Ron Howard Chronicles The Human Spirit In “Rebuilding Paradise”


Lately, Ron Howard has had his eye on the documentary format. The Academy Award winning director, long known as the helmer of dramatic Oscar fare (after his career as an actor, of course), has recently been interested in non-fiction. Mostly, it’s been musically inclined, with works like The Beatles: Eight Days a Week – The Touring Years, Made in America, and Pavarotti, but this week brought something different. Rebuilding Paradise is a tribute to the perseverance of a California community ravaged by wildfires. It may sound a bit insular, but in Howard’s steady hands, it’s a look at the human spirit and determination to rebuild that we really need these days.

The movie is, as you’d imagine, a documentary, focusing on the town of Paradise, California. Nestled in the Sierra Nevada foothills, the community is about to be devastated by the 2018 wildfires that raged throughout the state. The worst fire in California’s history would leave wreckage in its path all over the place, but Paradise is struck particularly hard. The residents of the town, losing almost everything, refuse to give up, however, from the first responders on down. In short order, an effort to rebuild begins, signaling a glimmer of hope for the folks. In paying tribute to these brave and determined individuals, the doc (and Howard) showcases them as people who won’t let tragedy keep them from living their lives and claiming their home. Howard directs, with the real Erin Brockovich shows up on screen, while Lincoln Else handles the cinematography. As for the score, it comes from composers Lorne Balfe and Hans Zimmer.

There is a sensitivity here on the part of Ron Howard that makes this more than just a simple made for television type special. He really seems to feel for the community, digging in to simply watch them refuse to give in to tragedy. It’s not flashy and completely observational, which definitely fits Howard’s filmmaking style. His ability to tell non-fiction stories is fairly underrated, as his Oscar success has made him an A-list narrative filmmaker. Here, he continues to show a different set of directorial chops. Even beyond the important nature of the content, seeing Howard put this forward is intriguing all on its own. It’s unexpected work from the man, content wise.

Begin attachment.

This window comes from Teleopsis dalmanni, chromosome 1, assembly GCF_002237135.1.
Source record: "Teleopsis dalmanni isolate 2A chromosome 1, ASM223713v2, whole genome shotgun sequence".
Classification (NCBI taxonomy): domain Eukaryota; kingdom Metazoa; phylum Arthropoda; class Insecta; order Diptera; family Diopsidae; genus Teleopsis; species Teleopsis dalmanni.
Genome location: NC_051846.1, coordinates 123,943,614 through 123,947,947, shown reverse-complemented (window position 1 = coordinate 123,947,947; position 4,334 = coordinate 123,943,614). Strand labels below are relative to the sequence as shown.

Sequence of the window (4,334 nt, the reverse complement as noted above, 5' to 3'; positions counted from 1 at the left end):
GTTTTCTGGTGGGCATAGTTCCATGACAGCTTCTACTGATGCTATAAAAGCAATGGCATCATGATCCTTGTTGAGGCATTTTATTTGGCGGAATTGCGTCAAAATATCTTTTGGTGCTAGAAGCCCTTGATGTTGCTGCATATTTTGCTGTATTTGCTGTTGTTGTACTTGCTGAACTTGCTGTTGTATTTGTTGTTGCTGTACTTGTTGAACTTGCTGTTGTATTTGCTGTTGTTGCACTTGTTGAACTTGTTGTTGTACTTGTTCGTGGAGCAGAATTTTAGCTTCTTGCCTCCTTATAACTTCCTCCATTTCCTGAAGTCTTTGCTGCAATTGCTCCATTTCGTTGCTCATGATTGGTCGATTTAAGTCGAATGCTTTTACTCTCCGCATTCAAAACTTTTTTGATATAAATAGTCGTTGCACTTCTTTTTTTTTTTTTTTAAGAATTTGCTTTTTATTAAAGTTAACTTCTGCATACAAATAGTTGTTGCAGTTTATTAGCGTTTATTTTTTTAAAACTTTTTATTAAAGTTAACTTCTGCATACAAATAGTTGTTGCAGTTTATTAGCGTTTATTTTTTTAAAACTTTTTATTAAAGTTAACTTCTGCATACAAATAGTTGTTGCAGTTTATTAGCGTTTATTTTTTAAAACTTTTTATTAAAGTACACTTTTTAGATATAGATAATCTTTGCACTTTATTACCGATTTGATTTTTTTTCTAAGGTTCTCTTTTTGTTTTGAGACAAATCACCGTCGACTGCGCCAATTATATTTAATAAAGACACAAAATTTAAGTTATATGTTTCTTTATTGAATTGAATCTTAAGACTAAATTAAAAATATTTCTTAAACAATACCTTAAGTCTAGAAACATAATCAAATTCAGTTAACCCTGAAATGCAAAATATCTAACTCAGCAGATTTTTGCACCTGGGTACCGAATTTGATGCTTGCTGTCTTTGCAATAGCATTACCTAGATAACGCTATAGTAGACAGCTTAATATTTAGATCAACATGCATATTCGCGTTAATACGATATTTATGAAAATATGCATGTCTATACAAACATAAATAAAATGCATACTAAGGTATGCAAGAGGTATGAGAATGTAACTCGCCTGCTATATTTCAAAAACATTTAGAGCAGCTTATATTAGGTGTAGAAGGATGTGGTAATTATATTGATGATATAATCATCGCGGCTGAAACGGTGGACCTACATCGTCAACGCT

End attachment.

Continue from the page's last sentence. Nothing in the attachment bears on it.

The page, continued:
Rebuilding Paradise is admittedly slight, rendering its effectiveness somewhat muted. That takes nothing away from the importance of the material and the devastating nature of the event, but there’s just no way around it being about 90 minutes of watching a community. Without too much of a sense of pacing, you’re almost watching very fancy home movies. That’s not a big complaint, but for a film that has an A-lister at the helm and such emotional events at its core, it’s not quite as gripping as it otherwise might have been. This is a small quibble, all things considered, but it’s worth taking note of. As much as Howard is aptly suited to the project, he also keeps things on the smaller side. Make of that what you will.

Now available to watch, Rebuilding Paradise will undoubtedly be more emotional for people touched by the ravages of the California wildfires (either in 2018 or at other points) than for others, but it should impact everyone in some way. It’s effective, if slight, and Ron Howard’s empathy is clear to see for all. Provided you’re in the mood for something of this nature, it’s a film worth making time for. The documentary will make you feel something, that’s for sure. If you don’t mind a heavy option, the doc is one to definitely consider today.


Be sure to check out Rebuilding Paradise, available now!

(Photos courtesy of Abramorama)

About Joey Magidson

A graduate of Stony Brook University (where he studied Cinema and Cultural Studies), resides in Brooklyn, New York. He contributes to several other film-related websites and is a member of the Broadcast Film Critics Association.

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